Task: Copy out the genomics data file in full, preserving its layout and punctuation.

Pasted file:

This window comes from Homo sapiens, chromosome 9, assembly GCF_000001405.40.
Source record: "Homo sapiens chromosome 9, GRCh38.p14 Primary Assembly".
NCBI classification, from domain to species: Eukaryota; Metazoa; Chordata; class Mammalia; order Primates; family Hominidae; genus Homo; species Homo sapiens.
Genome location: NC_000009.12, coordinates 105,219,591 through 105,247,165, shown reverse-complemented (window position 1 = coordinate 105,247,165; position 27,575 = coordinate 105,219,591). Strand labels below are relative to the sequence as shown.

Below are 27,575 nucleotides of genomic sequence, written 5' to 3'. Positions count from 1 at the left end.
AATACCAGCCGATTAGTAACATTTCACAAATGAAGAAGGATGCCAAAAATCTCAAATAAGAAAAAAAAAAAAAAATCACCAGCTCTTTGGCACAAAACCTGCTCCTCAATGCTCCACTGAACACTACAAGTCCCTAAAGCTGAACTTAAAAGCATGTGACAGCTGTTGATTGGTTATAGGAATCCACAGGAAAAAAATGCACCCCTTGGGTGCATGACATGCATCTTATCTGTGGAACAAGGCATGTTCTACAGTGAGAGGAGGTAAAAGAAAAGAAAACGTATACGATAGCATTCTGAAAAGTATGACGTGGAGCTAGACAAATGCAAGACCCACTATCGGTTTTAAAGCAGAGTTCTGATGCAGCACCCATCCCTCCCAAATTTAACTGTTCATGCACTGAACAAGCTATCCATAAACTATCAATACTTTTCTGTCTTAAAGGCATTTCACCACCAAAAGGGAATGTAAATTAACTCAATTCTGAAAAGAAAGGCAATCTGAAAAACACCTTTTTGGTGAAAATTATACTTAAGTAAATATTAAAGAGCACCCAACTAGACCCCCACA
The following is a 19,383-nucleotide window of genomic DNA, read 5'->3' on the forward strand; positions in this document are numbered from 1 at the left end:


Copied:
This window comes from Homo sapiens, chromosome 9, assembly GCF_000001405.40.
Source record: "Homo sapiens chromosome 9, GRCh38.p14 Primary Assembly".
NCBI classification, from domain to species: Eukaryota; Metazoa; Chordata; class Mammalia; order Primates; family Hominidae; genus Homo; species Homo sapiens.
Genome location: NC_000009.12, coordinates 105,219,591 through 105,247,165, shown reverse-complemented (window position 1 = coordinate 105,247,165; position 27,575 = coordinate 105,219,591). Strand labels below are relative to the sequence as shown.

Below are 27,575 nucleotides of genomic sequence, written 5' to 3'. Positions count from 1 at the left end.
AATACCAGCCGATTAGTAACATTTCACAAATGAAGAAGGATGCCAAAAATCTCAAATAAGAAAAAAAAAAAAAAATCACCAGCTCTTTGGCACAAAACCTGCTCCTCAATGCTCCACTGAACACTACAAGTCCCTAAAGCTGAACTTAAAAGCATGTGACAGCTGTTGATTGGTTATAGGAATCCACAGGAAAAAAATGCACCCCTTGGGTGCATGACATGCATCTTATCTGTGGAACAAGGCATGTTCTACAGTGAGAGGAGGTAAAAGAAAAGAAAACGTATACGATAGCATTCTGAAAAGTATGACGTGGAGCTAGACAAATGCAAGACCCACTATCGGTTTTAAAGCAGAGTTCTGATGCAGCACCCATCCCTCCCAAATTTAACTGTTCATGCACTGAACAAGCTATCCATAAACTATCAATACTTTTCTGTCTTAAAGGCATTTCACCACCAAAAGGGAATGTAAATTAACTCAATTCTGAAAAGAAAGGCAATCTGAAAAACACCTTTTTGGTGAAAATTATACTTAAGTAAATATTAAAGAGCACCCAACTAGACCCCCACA
The following is a 19,383-nucleotide window of genomic DNA, read 5'->3' on the forward strand; positions in this document are numbered from 1 at the left end: